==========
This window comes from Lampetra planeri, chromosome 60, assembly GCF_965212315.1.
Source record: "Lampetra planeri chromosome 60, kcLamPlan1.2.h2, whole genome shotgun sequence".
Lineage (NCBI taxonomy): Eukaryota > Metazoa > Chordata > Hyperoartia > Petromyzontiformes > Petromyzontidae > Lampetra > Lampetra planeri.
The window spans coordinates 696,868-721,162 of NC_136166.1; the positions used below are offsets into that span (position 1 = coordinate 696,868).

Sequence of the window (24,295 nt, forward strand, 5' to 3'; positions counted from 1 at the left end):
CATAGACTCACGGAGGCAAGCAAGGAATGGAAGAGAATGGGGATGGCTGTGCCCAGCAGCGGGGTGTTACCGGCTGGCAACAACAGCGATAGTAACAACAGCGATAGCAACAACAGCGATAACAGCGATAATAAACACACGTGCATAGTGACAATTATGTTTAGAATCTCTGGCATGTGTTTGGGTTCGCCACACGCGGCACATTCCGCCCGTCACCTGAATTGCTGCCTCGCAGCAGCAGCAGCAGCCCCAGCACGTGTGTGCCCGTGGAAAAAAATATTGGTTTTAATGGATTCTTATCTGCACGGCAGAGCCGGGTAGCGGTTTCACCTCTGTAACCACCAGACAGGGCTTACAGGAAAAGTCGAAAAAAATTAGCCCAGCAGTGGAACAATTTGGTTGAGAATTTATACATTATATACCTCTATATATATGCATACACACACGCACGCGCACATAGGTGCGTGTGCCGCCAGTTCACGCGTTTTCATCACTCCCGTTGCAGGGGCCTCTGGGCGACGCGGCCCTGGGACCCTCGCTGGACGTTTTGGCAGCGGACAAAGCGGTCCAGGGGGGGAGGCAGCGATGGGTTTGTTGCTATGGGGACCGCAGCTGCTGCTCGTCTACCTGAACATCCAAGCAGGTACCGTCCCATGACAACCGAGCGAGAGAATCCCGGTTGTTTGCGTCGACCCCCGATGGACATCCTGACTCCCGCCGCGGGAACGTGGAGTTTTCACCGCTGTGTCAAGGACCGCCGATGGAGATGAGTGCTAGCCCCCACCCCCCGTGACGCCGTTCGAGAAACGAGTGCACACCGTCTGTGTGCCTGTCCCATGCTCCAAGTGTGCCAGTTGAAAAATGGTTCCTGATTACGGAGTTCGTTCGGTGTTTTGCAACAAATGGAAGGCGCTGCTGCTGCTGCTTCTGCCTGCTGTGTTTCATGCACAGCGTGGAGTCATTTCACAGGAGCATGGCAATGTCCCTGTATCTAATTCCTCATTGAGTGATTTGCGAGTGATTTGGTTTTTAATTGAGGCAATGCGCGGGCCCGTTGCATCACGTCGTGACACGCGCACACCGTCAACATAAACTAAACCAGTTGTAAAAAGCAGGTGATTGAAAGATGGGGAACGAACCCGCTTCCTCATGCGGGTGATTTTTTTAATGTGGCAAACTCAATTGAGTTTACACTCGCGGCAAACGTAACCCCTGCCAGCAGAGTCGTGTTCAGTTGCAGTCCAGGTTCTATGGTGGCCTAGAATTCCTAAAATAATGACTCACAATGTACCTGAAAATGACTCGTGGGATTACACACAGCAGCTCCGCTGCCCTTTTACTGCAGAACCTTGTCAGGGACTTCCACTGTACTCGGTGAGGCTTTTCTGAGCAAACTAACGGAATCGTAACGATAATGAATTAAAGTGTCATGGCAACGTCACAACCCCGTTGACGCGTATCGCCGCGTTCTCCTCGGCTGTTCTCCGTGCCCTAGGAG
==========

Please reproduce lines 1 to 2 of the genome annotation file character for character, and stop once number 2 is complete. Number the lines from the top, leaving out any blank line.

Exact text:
This window comes from Lampetra planeri, chromosome 60, assembly GCF_965212315.1.
Source record: "Lampetra planeri chromosome 60, kcLamPlan1.2.h2, whole genome shotgun sequence".